What sets Minecraft apart from other video games


Photo By Paige Whiteside

A student plays Minecraft on a computer. Collecting resources, fighting hostile mobs and building are just a few of the actions that can be done in the game.

     A soft crunch of feet on grass with mellow music playing softly in the background. Sounds of cows, sheep and pigs fill the air and the opening of a chest is heard. Even when the game is not being played, the sounds can be imagined. It is none other than a game full of a nostalgic ambiance known as Minecraft. 

     The world’s second-best-selling game has touched the lives of millions and created a huge community. According to IGN, as of April 2021, Mojang has sold 238 million copies of their game, trailing only Tetris (520 million), a game that came out 25 years prior. 

     As the game evolved it gained popularity and it added more items, blocks and lore to fuel the fandom with. So, what sets this Swedish game of cubes apart from all the others?

     To some, it represents freedom to express themselves. Freshman Lucas Serrano is one of those people. 

     “My fondest memory is when I built this giant arcade, and it was really cool,” Serrano said. “You have the creativity to build anything and you have the tools, and that’s what sets it apart from other games.”

A player uses a skeleton farm. Mob farms are one of the many ways to be creative and make Minecraft an easier game to play. (Photo By Tom Thill)

     Serrano enjoyed playing Minecraft with friends and recalled his introduction to the game.

     “It was back in the year 2016 when I first got my laptop, and I would play games like Roblox and Minecraft with my friends,” Serrano said.

     The big bonus was the sandbox-style world that set no boundaries to what a player could do. Meanwhile, a smaller reason for Minecraft’s continued popularity has been its competitive aspect.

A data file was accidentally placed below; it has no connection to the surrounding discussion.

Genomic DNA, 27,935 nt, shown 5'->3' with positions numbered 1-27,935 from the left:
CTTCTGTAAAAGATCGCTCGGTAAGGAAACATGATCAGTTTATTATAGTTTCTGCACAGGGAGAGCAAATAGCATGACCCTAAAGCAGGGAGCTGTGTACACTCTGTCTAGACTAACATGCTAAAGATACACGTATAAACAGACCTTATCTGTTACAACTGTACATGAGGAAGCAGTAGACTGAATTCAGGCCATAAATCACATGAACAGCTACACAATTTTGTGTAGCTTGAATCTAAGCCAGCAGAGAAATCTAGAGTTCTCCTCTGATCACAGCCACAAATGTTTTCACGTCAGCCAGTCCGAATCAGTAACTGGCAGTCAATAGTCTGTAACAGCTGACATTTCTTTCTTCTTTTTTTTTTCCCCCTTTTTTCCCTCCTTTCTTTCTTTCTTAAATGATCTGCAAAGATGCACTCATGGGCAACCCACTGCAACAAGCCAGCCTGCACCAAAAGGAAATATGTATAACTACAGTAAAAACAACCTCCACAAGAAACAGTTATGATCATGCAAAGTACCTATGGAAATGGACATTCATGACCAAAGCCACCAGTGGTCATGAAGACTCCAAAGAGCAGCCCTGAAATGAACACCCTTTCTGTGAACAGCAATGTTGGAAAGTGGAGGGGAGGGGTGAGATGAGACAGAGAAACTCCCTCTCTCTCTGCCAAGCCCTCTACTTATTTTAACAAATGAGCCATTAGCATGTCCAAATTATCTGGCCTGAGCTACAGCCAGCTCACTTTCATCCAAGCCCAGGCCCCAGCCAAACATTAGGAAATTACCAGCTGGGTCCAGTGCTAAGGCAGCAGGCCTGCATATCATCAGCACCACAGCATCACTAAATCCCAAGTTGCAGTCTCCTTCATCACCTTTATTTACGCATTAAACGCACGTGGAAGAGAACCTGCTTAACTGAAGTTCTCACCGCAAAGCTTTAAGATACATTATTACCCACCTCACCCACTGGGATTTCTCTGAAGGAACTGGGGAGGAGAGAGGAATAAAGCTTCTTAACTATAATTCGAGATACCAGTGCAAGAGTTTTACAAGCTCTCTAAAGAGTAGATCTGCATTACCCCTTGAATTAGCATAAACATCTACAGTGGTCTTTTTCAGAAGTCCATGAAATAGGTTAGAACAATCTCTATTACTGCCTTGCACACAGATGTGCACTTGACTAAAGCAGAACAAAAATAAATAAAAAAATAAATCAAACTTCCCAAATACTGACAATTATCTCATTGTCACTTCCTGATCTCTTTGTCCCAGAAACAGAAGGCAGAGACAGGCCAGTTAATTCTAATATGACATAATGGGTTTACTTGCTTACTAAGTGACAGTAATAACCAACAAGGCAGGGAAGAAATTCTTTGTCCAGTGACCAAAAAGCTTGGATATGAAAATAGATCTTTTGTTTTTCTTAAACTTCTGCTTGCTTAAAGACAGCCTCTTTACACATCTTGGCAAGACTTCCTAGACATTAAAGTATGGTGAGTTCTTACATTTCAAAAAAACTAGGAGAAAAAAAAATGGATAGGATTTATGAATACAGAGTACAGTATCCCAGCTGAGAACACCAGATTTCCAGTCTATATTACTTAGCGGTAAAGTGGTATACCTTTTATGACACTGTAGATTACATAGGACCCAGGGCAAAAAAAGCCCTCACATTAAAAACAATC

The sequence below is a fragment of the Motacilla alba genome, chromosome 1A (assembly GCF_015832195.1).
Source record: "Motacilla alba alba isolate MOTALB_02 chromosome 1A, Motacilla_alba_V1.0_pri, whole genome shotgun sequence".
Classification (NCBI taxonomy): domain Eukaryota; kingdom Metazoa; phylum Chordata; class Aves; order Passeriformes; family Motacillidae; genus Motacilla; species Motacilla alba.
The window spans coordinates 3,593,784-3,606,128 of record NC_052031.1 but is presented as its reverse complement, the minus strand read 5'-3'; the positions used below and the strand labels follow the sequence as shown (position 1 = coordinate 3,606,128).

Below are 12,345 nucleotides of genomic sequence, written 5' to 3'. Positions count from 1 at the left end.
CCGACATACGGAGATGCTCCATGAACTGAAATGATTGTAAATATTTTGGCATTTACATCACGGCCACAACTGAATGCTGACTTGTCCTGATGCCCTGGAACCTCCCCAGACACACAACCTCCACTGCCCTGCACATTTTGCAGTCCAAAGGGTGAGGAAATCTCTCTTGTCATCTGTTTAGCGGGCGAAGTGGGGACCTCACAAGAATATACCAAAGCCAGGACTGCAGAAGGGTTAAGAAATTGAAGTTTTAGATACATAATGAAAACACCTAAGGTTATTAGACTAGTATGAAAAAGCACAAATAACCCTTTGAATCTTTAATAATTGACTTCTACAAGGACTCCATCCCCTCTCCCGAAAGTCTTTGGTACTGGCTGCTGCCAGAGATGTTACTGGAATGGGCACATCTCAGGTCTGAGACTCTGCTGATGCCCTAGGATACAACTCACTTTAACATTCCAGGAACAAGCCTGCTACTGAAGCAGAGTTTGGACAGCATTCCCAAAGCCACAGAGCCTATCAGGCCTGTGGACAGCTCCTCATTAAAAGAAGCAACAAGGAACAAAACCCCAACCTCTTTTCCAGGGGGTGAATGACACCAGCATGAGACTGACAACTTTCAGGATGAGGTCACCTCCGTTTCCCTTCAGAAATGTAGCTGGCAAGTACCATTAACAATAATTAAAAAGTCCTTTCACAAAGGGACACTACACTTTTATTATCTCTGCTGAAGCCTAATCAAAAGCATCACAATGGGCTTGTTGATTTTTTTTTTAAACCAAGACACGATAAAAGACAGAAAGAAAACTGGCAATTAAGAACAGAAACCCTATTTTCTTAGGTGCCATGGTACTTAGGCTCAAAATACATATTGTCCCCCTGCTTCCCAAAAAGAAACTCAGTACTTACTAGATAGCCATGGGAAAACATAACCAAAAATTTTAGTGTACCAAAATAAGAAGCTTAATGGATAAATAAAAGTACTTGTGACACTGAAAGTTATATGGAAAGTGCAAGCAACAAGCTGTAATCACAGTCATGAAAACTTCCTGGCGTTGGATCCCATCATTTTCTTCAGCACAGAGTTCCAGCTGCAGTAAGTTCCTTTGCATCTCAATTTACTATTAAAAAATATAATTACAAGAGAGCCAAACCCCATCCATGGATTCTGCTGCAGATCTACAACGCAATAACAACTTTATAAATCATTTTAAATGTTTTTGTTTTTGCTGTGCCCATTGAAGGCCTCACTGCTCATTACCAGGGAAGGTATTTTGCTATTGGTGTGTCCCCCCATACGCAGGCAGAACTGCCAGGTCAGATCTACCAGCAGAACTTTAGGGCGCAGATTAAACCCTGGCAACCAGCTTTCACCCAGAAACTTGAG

In Minecraft, you are never safe, and even when you get the best gear it is easy to die. From the nearly invincible Warden to the lava of the Nether, you are never completely safe. Even the smallest mistake can end you. 

     Aug. 12, 2022 – My brother and I had just destroyed the Ender Dragon (the final boss) with ease and set our sights on an extremely rare and useful item known as the Elytra. We had been playing the game for over seven years by that point and were both geared out with the best armor and weapons. We prepared for the journey following the fight and had ender pearls and slow-falling potions in case we made a mistake. 

     We split up to search for End Cities that could hold the treasure. I was extremely lucky to find four of them and loot them completely, distributing all of the loot into the ender chest. I did not find the elytra. Slowly my ender pearls were used until I was down to one. I planned to use that pearl to jump to a neighboring island in hopes of finding endermen to kill and replenish my stock. So, I drank a slow-falling potion and threw the pearl.


     I had hit the very edge of the island and failed to move quickly enough to block-clutch and save myself. So I was left slowly falling to my death into the infinite void with all my gear to disappear.  

     Nothing is ever safe, and that gives Minecraft a small connection to our real lives. On any given day we could lose something we care about whether it be jobs, items, family or pets.

A Minecraft player flies with an elytra. An elytra is one of the rarest obtainable items in Minecraft.

     The impact of this silly block world game can be felt all around. A few days ago, I came across a paper-mâché recreation of a Minecraft parrot, and it was one of the coolest things I had seen in a while. Then there is the previous year’s mural, which had so many iconic pop culture references with the Minecraft representative being the creeper face. 

     Finally, we get to perhaps the most iconic part of Minecraft: the music. So much can be said about the music that makes the game, from the short cave sounds that will scare you to the ends of the Earth when you’re in pitch dark to the epic finality of Pigstep to the original calmness of Sweden.

     C418 and Lena Raine, the creators of all of the music, have gained 1,841,827 and 601,459 followers on Spotify respectively. Lena Raine’s Pigstep has over 31 million plays, while C418’s Sweden has amassed over 113 million.

     Music defines Minecraft, and even someone who doesn’t play has probably heard at least one of the songs.

     Minecraft has pleased millions of people around the world and appeals to the youth and to adults who feel nostalgic for their days as children. That is what sets Minecraft apart. It’s a game designed for everyone, and that gives it an edge over all other games.